Movement, however, is never just a physical act; it is intellectual as well. Indeed, it is always intellectual before becoming physical.10

For Gramsci, in contrast to past conceptualizations of the revolutionary process, it is clear that the war of position is not, and cannot be, a direct physical confrontation against the dominant powers. As Seattle clearly demonstrated,11 any frontal assault will lead to coercive retaliation in which the ruling powers will assure their dominance through repressive action if necessary, usually wthl the broad and active support of the middle classes. Thus, if the goal is to challenge the hegemony of the elites, it must be on the level of the superstructure through the promotion and promulgation of alternative ideas and meanings. In other words, it must challenge the “common sense” view of the neoliberal bloc that the free flow of capital, trade, and production does benefit all, instead of a privileged minority as maintained by globalization’s opponents.12

To construct a counter-hegemonic force as part of a long-term strategy it is imperative to first uncover the root cause of the so-called primitive philosophy of “common sense.”13 For Gramsci, the source is the ruling elite who promote a certain conception of “reality” or the “real world” to prevent the masses from realizing their true consciousness and, hence, their own fundamental interests.14 Therefore, the common sense ideas of the hegemon – used to acquire the consent of the masses to its rule – are nothing more than the parochial material interests of the elites superimposed on the general welfare of the masses. As a result, the masses come to accept the morality, the customs, and the institutionalized rules of behaviour promoted throughout society as absolute truths (i.e., universal and objective) that cannot or should not be questioned.15 According to Nemeth: “[T]he bourgeoisie first leads us to think that there is a fixed, eternal realm of truth, then that we have some truths today, particularly about the economic system and the class division of society.”16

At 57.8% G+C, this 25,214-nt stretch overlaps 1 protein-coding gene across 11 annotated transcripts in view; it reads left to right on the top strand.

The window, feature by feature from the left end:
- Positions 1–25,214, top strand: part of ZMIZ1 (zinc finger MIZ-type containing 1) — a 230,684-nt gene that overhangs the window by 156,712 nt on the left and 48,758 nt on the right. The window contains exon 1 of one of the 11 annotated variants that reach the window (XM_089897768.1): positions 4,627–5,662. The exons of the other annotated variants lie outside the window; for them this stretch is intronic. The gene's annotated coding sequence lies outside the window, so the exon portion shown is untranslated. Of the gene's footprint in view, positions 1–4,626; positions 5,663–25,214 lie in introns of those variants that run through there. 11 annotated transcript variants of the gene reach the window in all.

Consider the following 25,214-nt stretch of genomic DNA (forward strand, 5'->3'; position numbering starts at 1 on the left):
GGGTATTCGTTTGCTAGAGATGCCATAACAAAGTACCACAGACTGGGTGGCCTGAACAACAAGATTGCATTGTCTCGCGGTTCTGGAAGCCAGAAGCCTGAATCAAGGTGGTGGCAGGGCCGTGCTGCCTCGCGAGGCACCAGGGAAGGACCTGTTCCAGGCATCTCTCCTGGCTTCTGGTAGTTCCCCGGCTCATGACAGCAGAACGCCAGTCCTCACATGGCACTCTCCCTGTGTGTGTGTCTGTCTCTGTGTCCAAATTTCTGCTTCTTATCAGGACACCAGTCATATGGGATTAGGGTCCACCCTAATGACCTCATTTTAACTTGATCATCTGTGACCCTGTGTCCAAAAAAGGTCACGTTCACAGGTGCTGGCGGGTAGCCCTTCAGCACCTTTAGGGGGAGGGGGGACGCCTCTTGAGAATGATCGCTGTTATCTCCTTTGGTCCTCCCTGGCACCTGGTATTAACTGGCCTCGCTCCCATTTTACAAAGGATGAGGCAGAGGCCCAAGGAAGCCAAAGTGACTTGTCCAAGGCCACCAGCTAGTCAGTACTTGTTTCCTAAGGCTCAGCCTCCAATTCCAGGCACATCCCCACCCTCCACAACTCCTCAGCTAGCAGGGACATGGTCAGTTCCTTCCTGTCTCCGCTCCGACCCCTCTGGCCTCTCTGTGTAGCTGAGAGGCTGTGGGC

In response to these supposed universal truths, Gramsci argues that common sense is neither an objective fact nor an unquestionable truth. Instead, Gramsci calls common sense “an ambiguous, contradictory, and multiform concept,” saying that “to refer to common sense as a confirmation of truth is nonsense.”17 He realizes that only by debunking the supposedly universal truths contained within common senseas part of a first step in the long-term strategy of societal and state transformation can the individual aspire to the next stage of “revolutionary” development. It is at this juncture that the blind acceptance of common sense and the lack of individual consciousness become intimately intertwined. As Chantal Mouffe states: “[F]or any class which wants to become hegemonic [must] struggle on the philosophical front in order to modify the common sense of the masses and realize an intellectual and moral reform.”18

Of course, since this struggle is primarily conducted on the level of the superstructure, such a confrontation is specifically ideological and cultural in nature, rooted in the morals, beliefs, and values of the individual and society, as opposition forces attempt to redefine and reconstruct issues and ideas associated with the dominant mode of production.19 More specifically, Mark Rupert argues that since all social relations and interactions between individuals, groups, and nations are “historically produced,” they are consequently “politically contestable.”20 Therefore, such a struggle is necessarily contested in the realm of “common sense.” Rupert demonstrates the important role such common sense attitudes and norms have played in the postwar era, especially in relation to the ideas and policies that first arose in the United States and that were subsequently transmitted throughout the world. According to Rupert:

To use Gramsci’s term, Americanism was a central element in the “common sense” of popular culture in the USA… As a consequence, within the common sense of the masses there may be space for critical analysis of social contradictions and self-understandings, and the potential for a transformative political movement to emerge. Gramsci’s point, then, is that common sense can be a crucial terrain of political struggle.21